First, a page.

In Manningtree, depleted of men since the wars began, the women are left to their own devices. At the margins of this diminished community are those who are barely tolerated by the affluent villagers – the old, the poor, the unmarried, the sharp-tongued. Rebecca West, daughter of the formidable Beldam West, fatherless and husbandless, chafes against the drudgery of her days, livened only by her infatuation with the clerk John Edes. But then newcomer Matthew Hopkins, a mysterious, pious figure dressed from head to toe in black, takes over The Thorn Inn and begins to ask questions about the women of the margins. When a child falls ill with a fever and starts to rave about covens and pacts, the questions take on a bladed edge.

My Thoughts:
As soon as I laid eyes on the cover and the synopsis, I knew I had to read it. And it didn’t disappoint at all. I just had to shift my expectations a little bit.

The Manningtree Witches is a book set in England in 1643, where witch hunters were quite popular and many women were killed after being accused of witchcraft. This book is actually inspired by true events that happened in history. The focus was more on the historical aspect and bringing life to the characters, rather than the supernatural elements.

We never get a full clarification whether Beldam West, her daughter Rebecca and the other women were actually witches, and we get a glimpse of their lives and their imprisonment. We get a front row seat of their feelings, and how this impacts them as well as the community. It was so interesting to also get a point of view from the perspective of the witch hunter. As the villain that he is, I loved getting to know his opinion on the situation and his reasoning.

“But if a witch can be in two places at once, as you say, then I cannot prove my innocence by those same means. Nor, it seems to me, by any other. I can say again and again, a thousand times, sir, that I am not a witch, and have no traffic with the Devil nor his spirits, and it will account for nothing. But if I say once that I am, then it will account for everything.”

The writing is very lyrical and also captures the old-style English.
I had to refer to my dictionary a few times, which has now become a rare occasion. And I really enjoyed learning some new words. I’m looking at you – lucre, extemporise, gaol, interlocutor and bray! You can immediately notice the love the author has for poetry. It took me a while to get into it, but after 80 pages I started loving it.

There were times when I was confused about whose point of view I am currently reading about. This slightly interrupted my concentration, but the story was wonderful in terms of timeline and storytelling.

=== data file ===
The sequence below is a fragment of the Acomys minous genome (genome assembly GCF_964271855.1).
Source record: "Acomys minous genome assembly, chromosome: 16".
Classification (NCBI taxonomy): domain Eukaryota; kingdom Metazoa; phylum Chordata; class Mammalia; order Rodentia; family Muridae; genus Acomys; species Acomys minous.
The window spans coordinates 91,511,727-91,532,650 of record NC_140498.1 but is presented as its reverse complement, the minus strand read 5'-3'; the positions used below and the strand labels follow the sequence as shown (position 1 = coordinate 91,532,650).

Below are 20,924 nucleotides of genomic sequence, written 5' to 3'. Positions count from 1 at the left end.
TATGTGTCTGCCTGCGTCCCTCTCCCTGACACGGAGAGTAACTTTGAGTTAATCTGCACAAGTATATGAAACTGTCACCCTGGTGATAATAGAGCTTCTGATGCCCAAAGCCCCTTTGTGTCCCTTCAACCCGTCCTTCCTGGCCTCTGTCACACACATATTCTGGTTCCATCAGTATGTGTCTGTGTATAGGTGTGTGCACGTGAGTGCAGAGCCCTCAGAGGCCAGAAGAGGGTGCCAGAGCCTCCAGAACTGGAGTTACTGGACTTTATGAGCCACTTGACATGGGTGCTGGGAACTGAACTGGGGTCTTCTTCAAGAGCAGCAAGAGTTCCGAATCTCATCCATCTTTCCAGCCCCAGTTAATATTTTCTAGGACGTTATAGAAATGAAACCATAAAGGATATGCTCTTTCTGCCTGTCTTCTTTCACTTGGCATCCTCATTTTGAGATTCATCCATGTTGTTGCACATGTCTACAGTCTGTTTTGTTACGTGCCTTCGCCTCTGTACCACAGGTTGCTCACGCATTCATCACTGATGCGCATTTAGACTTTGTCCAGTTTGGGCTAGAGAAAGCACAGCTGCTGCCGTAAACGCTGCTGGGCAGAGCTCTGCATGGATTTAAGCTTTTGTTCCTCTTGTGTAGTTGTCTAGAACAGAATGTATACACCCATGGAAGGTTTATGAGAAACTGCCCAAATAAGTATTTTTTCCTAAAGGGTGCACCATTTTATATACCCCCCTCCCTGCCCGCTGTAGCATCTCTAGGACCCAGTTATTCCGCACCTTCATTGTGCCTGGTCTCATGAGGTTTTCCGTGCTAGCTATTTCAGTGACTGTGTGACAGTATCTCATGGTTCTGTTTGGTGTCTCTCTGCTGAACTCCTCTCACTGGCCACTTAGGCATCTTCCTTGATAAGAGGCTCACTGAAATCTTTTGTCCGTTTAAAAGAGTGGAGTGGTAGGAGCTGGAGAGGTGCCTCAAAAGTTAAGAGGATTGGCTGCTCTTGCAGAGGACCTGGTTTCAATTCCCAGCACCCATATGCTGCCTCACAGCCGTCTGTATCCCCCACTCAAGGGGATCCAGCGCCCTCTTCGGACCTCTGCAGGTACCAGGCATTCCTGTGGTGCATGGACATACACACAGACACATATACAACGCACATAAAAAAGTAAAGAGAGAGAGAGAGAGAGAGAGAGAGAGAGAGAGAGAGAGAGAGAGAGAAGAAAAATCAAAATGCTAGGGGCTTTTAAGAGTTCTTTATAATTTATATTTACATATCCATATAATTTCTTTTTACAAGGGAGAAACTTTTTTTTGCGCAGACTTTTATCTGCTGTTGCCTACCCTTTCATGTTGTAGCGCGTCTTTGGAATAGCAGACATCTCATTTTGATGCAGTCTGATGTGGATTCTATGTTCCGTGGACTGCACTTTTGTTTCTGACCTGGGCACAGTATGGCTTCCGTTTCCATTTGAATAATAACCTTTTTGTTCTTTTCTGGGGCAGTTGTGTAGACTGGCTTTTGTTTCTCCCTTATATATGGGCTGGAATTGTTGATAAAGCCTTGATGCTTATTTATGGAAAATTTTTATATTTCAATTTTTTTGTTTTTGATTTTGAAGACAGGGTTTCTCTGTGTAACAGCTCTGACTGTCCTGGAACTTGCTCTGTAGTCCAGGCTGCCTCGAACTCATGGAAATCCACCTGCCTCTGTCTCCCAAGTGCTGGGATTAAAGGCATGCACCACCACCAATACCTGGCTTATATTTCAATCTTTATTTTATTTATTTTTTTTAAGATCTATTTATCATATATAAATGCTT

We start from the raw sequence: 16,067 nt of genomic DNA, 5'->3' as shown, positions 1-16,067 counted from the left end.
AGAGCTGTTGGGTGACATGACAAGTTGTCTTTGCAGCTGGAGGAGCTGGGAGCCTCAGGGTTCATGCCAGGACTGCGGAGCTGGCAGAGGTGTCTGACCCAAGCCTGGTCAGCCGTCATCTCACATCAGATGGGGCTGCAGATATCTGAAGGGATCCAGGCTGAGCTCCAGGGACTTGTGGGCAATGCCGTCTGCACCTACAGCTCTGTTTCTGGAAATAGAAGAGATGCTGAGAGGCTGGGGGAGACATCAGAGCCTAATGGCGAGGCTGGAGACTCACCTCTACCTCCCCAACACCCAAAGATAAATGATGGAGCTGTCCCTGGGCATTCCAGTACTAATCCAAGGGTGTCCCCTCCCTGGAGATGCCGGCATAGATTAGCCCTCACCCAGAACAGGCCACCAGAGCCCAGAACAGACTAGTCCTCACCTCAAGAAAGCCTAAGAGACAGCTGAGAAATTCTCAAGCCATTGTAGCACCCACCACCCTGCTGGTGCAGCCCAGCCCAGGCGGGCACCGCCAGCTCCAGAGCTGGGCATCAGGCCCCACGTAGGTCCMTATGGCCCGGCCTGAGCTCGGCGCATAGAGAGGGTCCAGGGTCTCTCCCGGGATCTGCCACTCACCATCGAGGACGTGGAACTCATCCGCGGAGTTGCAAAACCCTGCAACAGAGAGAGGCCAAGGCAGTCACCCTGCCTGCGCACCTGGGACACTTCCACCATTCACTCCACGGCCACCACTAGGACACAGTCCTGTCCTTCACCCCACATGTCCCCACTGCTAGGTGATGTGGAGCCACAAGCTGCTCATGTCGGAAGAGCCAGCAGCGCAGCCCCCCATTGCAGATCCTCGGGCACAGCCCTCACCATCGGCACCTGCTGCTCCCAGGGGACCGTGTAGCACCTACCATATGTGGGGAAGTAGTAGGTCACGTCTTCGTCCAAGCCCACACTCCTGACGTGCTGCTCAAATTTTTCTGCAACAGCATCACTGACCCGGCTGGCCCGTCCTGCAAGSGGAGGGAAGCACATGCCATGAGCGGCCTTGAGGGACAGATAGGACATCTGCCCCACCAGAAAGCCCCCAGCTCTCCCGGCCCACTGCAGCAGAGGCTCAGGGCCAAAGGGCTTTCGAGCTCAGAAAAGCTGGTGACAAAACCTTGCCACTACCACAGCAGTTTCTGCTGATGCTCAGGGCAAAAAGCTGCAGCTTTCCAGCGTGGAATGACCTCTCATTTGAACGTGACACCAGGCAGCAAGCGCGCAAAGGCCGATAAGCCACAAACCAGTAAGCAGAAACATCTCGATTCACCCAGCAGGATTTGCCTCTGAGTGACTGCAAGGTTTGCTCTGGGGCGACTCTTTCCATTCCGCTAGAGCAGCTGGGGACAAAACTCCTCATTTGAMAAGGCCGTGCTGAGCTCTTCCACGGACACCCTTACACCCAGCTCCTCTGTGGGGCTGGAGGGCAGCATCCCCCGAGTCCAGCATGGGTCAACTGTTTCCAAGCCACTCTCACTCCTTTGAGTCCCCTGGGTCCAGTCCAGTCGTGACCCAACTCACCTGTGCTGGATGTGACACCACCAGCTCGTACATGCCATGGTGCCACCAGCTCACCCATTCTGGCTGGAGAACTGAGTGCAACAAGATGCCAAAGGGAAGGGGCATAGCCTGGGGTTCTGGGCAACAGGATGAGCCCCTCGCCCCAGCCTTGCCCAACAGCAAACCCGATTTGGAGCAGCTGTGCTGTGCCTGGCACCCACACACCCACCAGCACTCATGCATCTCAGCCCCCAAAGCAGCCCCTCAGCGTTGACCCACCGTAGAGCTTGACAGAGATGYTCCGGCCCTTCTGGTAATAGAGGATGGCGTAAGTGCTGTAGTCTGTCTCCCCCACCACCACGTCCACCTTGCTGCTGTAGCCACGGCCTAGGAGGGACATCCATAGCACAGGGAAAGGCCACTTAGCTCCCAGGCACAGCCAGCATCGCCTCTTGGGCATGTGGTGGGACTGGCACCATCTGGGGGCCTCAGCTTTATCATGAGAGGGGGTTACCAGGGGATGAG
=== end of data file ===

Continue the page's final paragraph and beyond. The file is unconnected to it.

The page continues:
The only reason of my rating is because my expectations were different going into the book. My need for paranormal elements and a bit of witchcraft weren’t satisfied. However, putting my expectations aside, this book beautifully represents the reality of witch hunting and the struggles so many women had to endure during these times.

If you want to read a book about the witch hunting in history, The Manningtree Witches is a wonderful lyrical take on the events that happened in Manningtree. However, if you want a book that has more “witchy” elements – I would suggest you skip this one.
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Thank you to Net Galley and the publishers for sending me a copy of the book in exchange for a review. 

This was a fascinating and thought provoking look at the Manningtree witches and the witch trials of Mathew Hopkins in Essex and the surrounding counties. I loved the character of Rebecca West, who as a young woman, was feeling natural thoughts but because of the Puritan community she lived in, believed she was a sinner. 

The portrayal of Hopkins was great - a zealot of a man who in my opinion was either scared of the way women made him feel or was worried because he didn’t find them attractive (either was a sin in his mind).
 A sickly, cold liar who creeped me out. 

Absolutely brilliant and I would recommend to anyone who enjoys historical fiction!
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I knew I would like this book as I’m extremely interested in Wicca and the Occult and witch trials fascinate me. 

The story revolves around Rebecca West, who we are aware must be a witch as her mum has the traits as well as a few of her neighbours. As the story progresses we see Rebecca becoming aware of her heritage and if she is a witch. She also has to contend with a witchfinder coming to her village who imprisons anyone he believes to be a witch.

Once I got passed some of the slow writing  I was completely hooked by this book, and was happily finishing it within 5 days. I would highly recommend as it’s definitely relevant to modern times, even though its based in the 1600s, as it revolves around women, strong passionate women with voices that want to be heard in a time when it is very male dominated and for a woman to have a voice and opinions are frowned upon.